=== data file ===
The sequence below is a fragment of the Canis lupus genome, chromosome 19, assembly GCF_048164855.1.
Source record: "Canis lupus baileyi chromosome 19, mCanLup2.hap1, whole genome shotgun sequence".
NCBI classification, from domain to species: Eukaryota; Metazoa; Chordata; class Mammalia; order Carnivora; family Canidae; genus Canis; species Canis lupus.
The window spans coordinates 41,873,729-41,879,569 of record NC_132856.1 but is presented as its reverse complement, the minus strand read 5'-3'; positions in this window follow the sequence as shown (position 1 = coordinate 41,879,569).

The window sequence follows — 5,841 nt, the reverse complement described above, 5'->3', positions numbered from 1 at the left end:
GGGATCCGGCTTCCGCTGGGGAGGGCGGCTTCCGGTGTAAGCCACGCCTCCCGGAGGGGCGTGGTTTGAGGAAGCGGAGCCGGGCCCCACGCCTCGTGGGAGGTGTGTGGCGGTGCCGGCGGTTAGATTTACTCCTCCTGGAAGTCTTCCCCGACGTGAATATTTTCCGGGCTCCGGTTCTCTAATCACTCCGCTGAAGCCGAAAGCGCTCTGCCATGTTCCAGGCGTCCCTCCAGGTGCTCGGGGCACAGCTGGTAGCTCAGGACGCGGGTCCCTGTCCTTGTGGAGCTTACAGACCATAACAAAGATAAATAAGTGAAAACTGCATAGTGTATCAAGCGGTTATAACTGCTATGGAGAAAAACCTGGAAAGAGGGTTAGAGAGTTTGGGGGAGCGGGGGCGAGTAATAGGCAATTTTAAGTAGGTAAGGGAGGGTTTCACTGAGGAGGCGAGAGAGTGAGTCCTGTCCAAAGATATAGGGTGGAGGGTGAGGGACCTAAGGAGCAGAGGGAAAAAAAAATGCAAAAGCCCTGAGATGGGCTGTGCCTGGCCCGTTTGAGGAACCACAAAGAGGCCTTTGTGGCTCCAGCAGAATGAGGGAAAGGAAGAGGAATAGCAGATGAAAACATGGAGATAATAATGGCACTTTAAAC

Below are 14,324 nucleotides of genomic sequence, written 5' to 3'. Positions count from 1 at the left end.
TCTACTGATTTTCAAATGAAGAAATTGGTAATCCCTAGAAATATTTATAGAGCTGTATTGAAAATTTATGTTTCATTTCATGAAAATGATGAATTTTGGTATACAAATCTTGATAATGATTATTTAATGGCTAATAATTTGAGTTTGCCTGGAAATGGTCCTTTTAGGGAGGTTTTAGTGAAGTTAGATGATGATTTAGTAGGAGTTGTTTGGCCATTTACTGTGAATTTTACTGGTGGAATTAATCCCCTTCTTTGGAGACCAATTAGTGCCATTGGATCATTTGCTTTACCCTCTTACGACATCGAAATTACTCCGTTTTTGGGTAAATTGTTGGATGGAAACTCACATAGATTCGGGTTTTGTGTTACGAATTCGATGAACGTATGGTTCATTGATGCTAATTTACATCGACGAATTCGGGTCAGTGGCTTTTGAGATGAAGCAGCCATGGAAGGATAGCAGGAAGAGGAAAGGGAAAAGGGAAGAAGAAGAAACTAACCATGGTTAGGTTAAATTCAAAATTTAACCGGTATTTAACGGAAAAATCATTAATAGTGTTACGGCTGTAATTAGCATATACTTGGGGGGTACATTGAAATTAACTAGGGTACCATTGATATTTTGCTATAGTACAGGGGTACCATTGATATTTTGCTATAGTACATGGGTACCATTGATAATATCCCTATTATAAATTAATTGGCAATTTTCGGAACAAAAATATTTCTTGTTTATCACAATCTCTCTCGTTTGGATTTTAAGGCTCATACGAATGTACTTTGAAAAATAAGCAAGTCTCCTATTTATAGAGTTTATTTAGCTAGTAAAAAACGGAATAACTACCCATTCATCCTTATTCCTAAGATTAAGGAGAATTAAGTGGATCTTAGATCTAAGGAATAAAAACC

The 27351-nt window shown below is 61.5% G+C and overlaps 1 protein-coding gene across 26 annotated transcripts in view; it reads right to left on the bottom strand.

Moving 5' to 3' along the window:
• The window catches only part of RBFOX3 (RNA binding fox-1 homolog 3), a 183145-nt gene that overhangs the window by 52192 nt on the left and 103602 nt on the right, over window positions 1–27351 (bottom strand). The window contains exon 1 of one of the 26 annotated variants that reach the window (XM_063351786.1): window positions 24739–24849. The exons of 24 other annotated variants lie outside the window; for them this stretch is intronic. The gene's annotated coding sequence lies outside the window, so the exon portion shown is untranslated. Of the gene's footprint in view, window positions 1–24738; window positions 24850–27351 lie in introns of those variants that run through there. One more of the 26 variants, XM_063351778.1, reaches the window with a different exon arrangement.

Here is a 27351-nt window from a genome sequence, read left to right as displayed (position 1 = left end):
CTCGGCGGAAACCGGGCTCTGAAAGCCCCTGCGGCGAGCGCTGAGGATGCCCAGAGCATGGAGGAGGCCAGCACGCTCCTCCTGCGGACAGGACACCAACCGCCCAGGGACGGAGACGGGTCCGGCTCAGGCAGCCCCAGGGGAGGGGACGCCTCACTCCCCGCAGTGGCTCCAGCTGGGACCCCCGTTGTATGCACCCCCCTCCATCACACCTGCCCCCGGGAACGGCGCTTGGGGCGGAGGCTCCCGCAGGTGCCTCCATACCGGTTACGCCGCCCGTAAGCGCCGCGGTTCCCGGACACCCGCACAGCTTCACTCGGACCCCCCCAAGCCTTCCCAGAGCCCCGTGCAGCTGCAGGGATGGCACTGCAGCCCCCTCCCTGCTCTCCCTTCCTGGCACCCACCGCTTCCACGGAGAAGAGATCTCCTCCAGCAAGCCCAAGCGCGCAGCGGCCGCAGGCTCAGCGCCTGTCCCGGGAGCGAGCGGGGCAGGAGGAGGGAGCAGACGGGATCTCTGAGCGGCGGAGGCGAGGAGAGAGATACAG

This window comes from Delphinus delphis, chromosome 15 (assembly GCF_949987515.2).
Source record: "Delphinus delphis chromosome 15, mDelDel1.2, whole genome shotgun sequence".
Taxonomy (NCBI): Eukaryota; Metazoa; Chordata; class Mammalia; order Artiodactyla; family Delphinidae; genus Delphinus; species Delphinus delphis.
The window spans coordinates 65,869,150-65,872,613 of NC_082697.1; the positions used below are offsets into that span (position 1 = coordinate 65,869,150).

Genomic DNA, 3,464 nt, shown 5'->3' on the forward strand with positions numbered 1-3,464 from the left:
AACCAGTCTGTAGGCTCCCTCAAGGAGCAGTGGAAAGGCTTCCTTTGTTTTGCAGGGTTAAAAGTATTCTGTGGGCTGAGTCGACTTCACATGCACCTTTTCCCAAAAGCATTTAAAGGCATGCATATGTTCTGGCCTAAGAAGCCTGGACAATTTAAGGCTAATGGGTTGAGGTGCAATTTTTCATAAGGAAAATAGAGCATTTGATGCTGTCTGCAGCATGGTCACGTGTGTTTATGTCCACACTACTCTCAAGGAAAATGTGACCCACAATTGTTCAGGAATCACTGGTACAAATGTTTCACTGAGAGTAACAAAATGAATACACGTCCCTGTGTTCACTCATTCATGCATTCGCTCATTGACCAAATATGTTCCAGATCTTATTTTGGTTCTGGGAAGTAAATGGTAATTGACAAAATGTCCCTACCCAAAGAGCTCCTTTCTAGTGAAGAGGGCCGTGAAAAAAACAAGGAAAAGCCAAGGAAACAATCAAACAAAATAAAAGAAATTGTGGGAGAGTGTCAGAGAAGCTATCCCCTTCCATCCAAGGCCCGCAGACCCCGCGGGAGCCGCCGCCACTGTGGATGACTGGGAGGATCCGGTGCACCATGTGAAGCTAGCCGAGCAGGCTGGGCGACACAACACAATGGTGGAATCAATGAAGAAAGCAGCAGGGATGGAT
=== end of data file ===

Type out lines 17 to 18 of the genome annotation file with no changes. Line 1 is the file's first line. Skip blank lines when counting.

The window spans coordinates 65,869,150-65,872,613 of NC_082697.1; the positions used below are offsets into that span (position 1 = coordinate 65,869,150).

Genomic DNA, 3,464 nt, shown 5'->3' on the forward strand with positions numbered 1-3,464 from the left: